Day 3 turned out to be a pretty routine day for me. One minute, I’m trying to decide between clotted cream or lemon curd to spread on my scone (I ended up doing both) during high tea at The Crosby in Soho. And the next? I’m dumpster diving. In my heels. Okay, maybe I’m exaggerating a bit since there was no actual dumpster involved. Here’s the story: My sister and I were walking along 3rd Avenue when I spotted a pile of discarded furniture outside of Vintage Thrift, so we crossed the street to have a look. Nothing was really worth lugging home, except for this chair. Absolutely love the lines of this piece. It just needed a few coats of paint and someone to get rid of that awful pleather cushion cover. So, we picked it up and dragged it home.
Once we got back, I noticed that there was a slight separation between two of the joints in the chair. To fix this, I dabbed a little wood glue to either end, pressed down and held it in place with a makeshift clamp. It was, by no means a fancy contraption. I just used a very heavy textbook and the laws of gravity to hold the joints together. Once that was done, I sanded down the entire chair and wiped it down with a damp cloth. Next, came primer…or if you’re too lazy to go buy primer like myself, I just did a base layer of any old white paint lying around. Same thing, if your finish paint is light in color. I think. Don’t quote me on that one.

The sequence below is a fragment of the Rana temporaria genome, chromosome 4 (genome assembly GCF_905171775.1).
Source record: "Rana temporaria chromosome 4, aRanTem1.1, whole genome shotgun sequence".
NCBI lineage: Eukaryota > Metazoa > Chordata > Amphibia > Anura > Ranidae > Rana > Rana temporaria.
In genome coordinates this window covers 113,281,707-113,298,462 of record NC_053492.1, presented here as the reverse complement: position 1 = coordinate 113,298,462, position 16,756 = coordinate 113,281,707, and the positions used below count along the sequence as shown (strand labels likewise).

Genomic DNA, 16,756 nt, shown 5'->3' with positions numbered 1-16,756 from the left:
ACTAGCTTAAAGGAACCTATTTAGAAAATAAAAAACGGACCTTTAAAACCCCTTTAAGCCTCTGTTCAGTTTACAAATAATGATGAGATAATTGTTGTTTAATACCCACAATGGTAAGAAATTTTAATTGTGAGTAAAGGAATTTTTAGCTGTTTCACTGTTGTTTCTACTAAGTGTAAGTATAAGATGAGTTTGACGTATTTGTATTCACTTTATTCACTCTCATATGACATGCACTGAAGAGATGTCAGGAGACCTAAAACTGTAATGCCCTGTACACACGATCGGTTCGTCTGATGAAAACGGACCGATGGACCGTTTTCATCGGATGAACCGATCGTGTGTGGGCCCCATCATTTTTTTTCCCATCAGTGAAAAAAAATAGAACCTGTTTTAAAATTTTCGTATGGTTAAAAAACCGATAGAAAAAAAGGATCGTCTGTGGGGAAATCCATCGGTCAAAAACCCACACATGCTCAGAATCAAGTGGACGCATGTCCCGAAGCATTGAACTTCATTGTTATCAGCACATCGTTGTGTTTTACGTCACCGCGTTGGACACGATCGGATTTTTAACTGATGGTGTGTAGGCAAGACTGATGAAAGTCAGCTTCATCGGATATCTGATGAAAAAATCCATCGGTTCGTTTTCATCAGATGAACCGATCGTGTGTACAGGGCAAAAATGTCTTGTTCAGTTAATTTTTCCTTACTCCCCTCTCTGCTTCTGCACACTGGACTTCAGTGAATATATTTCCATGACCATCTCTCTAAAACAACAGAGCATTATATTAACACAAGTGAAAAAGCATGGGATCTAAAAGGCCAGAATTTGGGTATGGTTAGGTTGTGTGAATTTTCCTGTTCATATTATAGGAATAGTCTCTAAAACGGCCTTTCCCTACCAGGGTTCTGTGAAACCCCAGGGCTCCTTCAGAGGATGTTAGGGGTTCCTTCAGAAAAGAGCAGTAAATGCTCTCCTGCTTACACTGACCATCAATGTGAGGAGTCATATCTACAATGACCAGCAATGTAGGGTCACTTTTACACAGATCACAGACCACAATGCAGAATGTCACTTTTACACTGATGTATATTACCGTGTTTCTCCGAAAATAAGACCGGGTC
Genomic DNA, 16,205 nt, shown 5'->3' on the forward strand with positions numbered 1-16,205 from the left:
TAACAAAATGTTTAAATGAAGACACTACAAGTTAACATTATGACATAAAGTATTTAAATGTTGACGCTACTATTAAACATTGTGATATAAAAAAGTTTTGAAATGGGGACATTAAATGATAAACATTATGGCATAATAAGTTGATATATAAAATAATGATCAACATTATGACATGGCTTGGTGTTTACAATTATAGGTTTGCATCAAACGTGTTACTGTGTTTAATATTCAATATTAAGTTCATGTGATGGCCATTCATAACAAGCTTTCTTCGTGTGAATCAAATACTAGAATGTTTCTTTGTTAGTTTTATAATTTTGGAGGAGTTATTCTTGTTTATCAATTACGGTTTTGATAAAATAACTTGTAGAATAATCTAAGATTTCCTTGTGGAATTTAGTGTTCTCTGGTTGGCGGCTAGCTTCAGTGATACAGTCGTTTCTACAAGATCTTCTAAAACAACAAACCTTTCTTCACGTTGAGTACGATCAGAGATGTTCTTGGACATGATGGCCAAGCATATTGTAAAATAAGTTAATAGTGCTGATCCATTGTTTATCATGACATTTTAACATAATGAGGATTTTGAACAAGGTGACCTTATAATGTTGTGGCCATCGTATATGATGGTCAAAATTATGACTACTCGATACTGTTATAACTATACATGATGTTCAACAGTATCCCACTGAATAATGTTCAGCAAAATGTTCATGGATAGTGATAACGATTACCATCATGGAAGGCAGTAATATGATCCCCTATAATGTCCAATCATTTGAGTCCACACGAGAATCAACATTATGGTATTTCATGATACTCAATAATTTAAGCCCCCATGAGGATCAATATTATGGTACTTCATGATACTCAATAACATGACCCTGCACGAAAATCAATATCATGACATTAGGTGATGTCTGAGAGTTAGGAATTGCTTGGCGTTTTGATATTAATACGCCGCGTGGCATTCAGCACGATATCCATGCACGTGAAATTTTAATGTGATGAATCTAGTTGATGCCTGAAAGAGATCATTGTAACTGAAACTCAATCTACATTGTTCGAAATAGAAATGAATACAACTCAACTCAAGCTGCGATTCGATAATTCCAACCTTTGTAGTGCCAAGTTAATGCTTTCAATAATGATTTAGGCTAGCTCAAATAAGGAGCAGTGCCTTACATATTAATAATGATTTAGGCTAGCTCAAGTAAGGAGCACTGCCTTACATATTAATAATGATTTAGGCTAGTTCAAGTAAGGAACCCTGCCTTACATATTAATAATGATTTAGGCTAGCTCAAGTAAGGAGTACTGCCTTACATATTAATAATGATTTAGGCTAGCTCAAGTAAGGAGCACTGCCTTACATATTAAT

After the chair was dry from the first layer of paint, I figured I should remove the wooden seat bottom before giving it any more paint. You’ll probably want to do this earlier but it really doesn’t matter too much if you’re planning on reupholstering the whole lot like I did. This is the chair after a coat of Behr paint in “Antique White” and a coat of that “Crystal Clear” polyurethane.
While waiting for that to dry, I turned my attention to the seat bottom itself. There was no way I was going to put that brown pleather, that I half painted, back on the chair.
My solution was to strip the pleather cover off of the seat cushion and then place it over the seat bottom. Once I placed the two on top of each other, I used a pair of scissors to trim the cushion down to the size of the seat bottom. Use glue to stick the two together so that it doesn’t move around later. Then I used the striped fabric we had purchased from Tru-Mart to cover the whole thing.
I forgot to pack my staple gun when traveling, so here’s my improvised reupholstery techniques. First, use a quality fabric. They make upholstery fabric for a reason. It will cost substantially more but is worth it since the dense material will take the constant wear and tear of daily use. But if you’re not planning on using it much, then I guess whatever fabric will do. Once you have your fabric, find the correct side, or the side that you want everyone to see. Place that side facing the ground (or another clean, hard surface). Then place the seat bottom plus cushion on top of that. Trim the fabric to the shape of the seat bottom but in a larger scale. You want enough excess fabric to attach to the back of the cushion. After the fabric is trimmed to size, you want to go ahead and attach the fabric to the seat cushion with nails. Get the thin one inch nails that don’t have much of a head. The ones that are in small clear hanging packs at The Home Depot. Use these in lieu of a staple gun. To do so, you want to hold the fabric tight, then hammer the nail halfway down its entire length. Once halfway buried, take your hammer and start hammering the nail on its side until the whole thing is flush with the seat bottom surface. The end result should be a right angle that securely holds the fabric down to the seat bottom. Use as many nails as you need to to get the fabric to rest taut. I think I ended up using at least twenty for this project. I prefer staple guns but this really does work just as well.